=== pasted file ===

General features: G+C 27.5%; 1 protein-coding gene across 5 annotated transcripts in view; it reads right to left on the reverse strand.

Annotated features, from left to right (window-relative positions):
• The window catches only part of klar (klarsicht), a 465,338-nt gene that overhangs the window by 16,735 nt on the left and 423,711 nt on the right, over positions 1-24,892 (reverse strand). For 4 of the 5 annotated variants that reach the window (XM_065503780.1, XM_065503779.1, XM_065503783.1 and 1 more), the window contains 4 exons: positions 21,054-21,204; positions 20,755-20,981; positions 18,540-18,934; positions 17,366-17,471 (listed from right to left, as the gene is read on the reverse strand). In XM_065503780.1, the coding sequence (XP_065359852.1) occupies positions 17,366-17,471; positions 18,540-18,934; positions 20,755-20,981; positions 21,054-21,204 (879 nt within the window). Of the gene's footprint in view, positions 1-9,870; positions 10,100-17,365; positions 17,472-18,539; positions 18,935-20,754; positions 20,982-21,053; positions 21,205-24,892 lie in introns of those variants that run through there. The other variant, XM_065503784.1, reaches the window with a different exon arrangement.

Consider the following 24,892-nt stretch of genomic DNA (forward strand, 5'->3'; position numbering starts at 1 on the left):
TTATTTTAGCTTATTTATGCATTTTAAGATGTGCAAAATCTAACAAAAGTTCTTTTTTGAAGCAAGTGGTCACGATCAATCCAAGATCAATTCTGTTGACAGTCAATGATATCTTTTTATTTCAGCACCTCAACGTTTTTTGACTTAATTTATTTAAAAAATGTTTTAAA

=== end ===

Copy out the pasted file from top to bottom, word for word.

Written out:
General features: G+C 27.5%; 1 protein-coding gene across 5 annotated transcripts in view; it reads right to left on the reverse strand.

Annotated features, from left to right (window-relative positions):
• The window catches only part of klar (klarsicht), a 465,338-nt gene that overhangs the window by 16,735 nt on the left and 423,711 nt on the right, over positions 1-24,892 (reverse strand). For 4 of the 5 annotated variants that reach the window (XM_065503780.1, XM_065503779.1, XM_065503783.1 and 1 more), the window contains 4 exons: positions 21,054-21,204; positions 20,755-20,981; positions 18,540-18,934; positions 17,366-17,471 (listed from right to left, as the gene is read on the reverse strand). In XM_065503780.1, the coding sequence (XP_065359852.1) occupies positions 17,366-17,471; positions 18,540-18,934; positions 20,755-20,981; positions 21,054-21,204 (879 nt within the window). Of the gene's footprint in view, positions 1-9,870; positions 10,100-17,365; positions 17,472-18,539; positions 18,935-20,754; positions 20,982-21,053; positions 21,205-24,892 lie in introns of those variants that run through there. The other variant, XM_065503784.1, reaches the window with a different exon arrangement.

Consider the following 24,892-nt stretch of genomic DNA (forward strand, 5'->3'; position numbering starts at 1 on the left):
TTATTTTAGCTTATTTATGCATTTTAAGATGTGCAAAATCTAACAAAAGTTCTTTTTTGAAGCAAGTGGTCACGATCAATCCAAGATCAATTCTGTTGACAGTCAATGATATCTTTTTATTTCAGCACCTCAACGTTTTTTGACTTAATTTATTTAAAAAATGTTTTAAA